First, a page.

Perhaps somebody could help clarify this for me, since I’m not an economist and am not habituated to working with this kind of data: Isn’t there a fundamental, qualitative difference between the real estate and housing stock owned by the super-wealthy (the 1%, for example) and the housing owned by the majority of the rest of the population? It’s not doubt true that rising home prices have in many cases benefited the middle class, but the analogy of two paintings, one by a local artist and one by Manet, for housing seems to fall flat as soon as we realize that the real estate owned by the wealthy consists of numerous second homes, etc. which function much more like capital than the housing stock of the vast majority of the population, which is first and foremost a roof over their heads. Their functions are fundamentally different and the wealthier one is the more one’s real estate holdings begin to look like capital. It seems to me if we were to take this into account then increasing home prices vastly and disproportionately contribute to wealth inequality, but perhaps I’m missing something?

    1. Moneta

      Not all real estate is made equal. Some will go up, much of it will depreciate. 95% of the rich will lose what they have. Rags to riches to rags in 3 generations… most of the current rich are generation 2… and I am pretty sure it won’t make it to gen 3.

      1. Moneta

        Why? Because most of today’s rich don’t really understand where their wealth came from. They believe they are god’s gift to the world… for such people, time is the great equalizer… easy come, easy go.

        1. susan the other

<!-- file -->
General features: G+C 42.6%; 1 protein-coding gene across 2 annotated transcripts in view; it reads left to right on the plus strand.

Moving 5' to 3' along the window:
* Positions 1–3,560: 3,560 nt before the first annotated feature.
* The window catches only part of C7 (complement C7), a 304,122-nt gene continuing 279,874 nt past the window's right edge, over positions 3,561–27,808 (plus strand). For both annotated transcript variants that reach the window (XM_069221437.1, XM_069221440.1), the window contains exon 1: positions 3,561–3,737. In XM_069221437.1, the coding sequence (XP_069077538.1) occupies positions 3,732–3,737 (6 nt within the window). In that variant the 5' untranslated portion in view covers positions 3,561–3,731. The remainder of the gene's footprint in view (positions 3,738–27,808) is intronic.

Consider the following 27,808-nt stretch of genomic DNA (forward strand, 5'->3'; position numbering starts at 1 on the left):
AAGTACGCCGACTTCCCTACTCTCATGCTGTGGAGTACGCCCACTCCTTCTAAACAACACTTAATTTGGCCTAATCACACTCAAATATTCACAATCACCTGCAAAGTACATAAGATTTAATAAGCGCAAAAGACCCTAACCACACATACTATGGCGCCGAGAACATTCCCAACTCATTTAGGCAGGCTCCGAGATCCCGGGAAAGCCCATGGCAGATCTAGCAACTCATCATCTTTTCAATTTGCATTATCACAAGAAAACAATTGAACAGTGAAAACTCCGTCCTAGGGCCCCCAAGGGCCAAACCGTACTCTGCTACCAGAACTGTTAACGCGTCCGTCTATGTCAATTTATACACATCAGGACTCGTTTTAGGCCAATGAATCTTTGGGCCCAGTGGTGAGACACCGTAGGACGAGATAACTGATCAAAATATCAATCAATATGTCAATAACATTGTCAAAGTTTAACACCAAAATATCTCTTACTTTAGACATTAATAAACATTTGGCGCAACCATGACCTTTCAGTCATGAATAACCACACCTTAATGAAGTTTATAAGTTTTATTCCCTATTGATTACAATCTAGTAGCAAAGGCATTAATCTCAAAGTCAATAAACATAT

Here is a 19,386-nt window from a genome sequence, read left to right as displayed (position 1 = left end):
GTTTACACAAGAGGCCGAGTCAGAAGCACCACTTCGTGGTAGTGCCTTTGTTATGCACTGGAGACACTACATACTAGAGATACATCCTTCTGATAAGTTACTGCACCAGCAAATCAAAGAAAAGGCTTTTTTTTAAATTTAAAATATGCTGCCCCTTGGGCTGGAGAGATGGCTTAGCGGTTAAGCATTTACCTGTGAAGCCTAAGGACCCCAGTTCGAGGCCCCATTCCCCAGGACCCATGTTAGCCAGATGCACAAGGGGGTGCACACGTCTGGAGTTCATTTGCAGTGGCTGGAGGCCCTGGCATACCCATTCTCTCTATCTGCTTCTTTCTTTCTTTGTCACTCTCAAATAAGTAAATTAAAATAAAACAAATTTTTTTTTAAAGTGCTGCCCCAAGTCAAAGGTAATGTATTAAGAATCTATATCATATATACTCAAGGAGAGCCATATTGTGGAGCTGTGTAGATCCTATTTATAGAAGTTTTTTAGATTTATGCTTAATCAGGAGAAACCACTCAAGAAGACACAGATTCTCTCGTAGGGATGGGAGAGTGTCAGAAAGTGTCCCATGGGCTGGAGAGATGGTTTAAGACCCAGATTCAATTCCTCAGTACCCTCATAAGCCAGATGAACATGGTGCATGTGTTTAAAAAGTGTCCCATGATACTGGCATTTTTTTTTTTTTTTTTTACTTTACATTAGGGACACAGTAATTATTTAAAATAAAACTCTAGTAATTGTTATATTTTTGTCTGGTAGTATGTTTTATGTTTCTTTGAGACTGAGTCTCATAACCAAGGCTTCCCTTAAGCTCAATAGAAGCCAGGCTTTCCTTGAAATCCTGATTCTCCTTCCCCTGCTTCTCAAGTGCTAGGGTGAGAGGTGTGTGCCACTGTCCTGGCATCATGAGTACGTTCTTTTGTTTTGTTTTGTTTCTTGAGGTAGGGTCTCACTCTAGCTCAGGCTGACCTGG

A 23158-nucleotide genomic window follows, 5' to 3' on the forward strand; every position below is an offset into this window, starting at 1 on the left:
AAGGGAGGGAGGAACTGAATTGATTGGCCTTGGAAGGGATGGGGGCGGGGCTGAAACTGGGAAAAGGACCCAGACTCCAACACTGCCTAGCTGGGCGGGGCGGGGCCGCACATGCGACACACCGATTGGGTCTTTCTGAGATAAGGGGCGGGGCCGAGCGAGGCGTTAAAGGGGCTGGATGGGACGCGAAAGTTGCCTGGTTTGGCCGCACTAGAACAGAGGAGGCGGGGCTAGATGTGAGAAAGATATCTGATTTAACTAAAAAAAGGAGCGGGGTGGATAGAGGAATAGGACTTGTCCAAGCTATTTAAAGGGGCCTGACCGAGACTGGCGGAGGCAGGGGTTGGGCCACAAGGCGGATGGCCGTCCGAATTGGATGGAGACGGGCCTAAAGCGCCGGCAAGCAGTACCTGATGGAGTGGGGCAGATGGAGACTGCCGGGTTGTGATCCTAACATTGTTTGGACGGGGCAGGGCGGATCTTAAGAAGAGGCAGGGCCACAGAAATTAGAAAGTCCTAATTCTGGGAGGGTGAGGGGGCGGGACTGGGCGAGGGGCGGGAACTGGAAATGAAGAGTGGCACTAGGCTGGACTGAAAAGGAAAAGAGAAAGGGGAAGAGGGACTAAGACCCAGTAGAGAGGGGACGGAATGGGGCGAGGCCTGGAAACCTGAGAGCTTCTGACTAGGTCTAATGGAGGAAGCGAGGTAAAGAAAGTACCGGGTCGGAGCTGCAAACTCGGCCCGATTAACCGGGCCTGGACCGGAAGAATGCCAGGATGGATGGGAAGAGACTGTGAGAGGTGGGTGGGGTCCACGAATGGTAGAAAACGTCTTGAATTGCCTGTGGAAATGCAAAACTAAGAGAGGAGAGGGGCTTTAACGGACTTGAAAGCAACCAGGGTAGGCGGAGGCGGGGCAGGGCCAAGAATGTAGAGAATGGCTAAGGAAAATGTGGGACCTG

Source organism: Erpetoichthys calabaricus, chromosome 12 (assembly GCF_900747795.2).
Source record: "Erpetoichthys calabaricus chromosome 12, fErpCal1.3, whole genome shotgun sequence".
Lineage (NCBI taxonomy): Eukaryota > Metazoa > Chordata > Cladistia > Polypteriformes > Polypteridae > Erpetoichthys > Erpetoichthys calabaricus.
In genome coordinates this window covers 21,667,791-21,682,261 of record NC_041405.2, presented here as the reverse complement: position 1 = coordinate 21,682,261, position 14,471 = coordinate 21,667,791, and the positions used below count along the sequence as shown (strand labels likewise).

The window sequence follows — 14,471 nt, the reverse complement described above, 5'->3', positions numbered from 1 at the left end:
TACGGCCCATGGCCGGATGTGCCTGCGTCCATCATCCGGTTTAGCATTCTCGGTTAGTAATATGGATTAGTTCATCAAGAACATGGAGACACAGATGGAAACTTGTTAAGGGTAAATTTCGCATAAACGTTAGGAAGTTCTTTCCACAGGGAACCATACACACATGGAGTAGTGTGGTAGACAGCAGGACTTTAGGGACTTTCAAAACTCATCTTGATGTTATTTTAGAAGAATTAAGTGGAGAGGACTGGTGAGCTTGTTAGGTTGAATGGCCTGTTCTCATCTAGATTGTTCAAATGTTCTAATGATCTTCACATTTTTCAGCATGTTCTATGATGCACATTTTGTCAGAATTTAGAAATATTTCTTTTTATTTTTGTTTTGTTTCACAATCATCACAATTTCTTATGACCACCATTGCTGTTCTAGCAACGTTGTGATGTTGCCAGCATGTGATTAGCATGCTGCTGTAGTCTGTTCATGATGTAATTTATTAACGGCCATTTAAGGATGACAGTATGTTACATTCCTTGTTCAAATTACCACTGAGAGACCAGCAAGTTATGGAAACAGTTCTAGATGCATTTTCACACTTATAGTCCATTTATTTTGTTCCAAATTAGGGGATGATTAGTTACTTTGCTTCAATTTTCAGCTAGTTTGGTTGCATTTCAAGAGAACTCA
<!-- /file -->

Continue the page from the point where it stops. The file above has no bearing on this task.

If the Fed keeps growth down, miniaturizes interest rates, and simply tweaks the market every night while nobody’s lookin, then they will indeed “accomplish their goal.” I assume their goal is the stabilization of the flow of money. Because heaven forbid they are just honest and go tell all the rich privateers that they are killing capitalism, not to mention people. The question as usual is, Whadda we do now? Part of the depressing answer is the perennial fact that we are stuck with our politics and self serving “representatives.”

  8. Moneta

    I don’t believe we can take out real estate because over the last century monetary and social policy has made housing and cars the main focal point. Mortgages have been the main way most of the middle class could get into the wealth building game. And the population caught on.

    However, the population never really understood the nuances in the location, location, location meme. They based it on historical values. People still desire the “executive home” when these don’t even fit their current lifestyle needs.

    Some real estate will become increasingly desirable but a large chunk will become a huge resource sucking money pit. The reality is that the buildings depreciate and suck up maintenance dollars. To make matters worse, many homes have been built on fertile land which has been rendered useless.

    If we account for resource and energy depletion, I am betting that a large percentage of households across the US will not be able to maintain their houses over the next few decades. Even less so as infra needs to get rebuilt.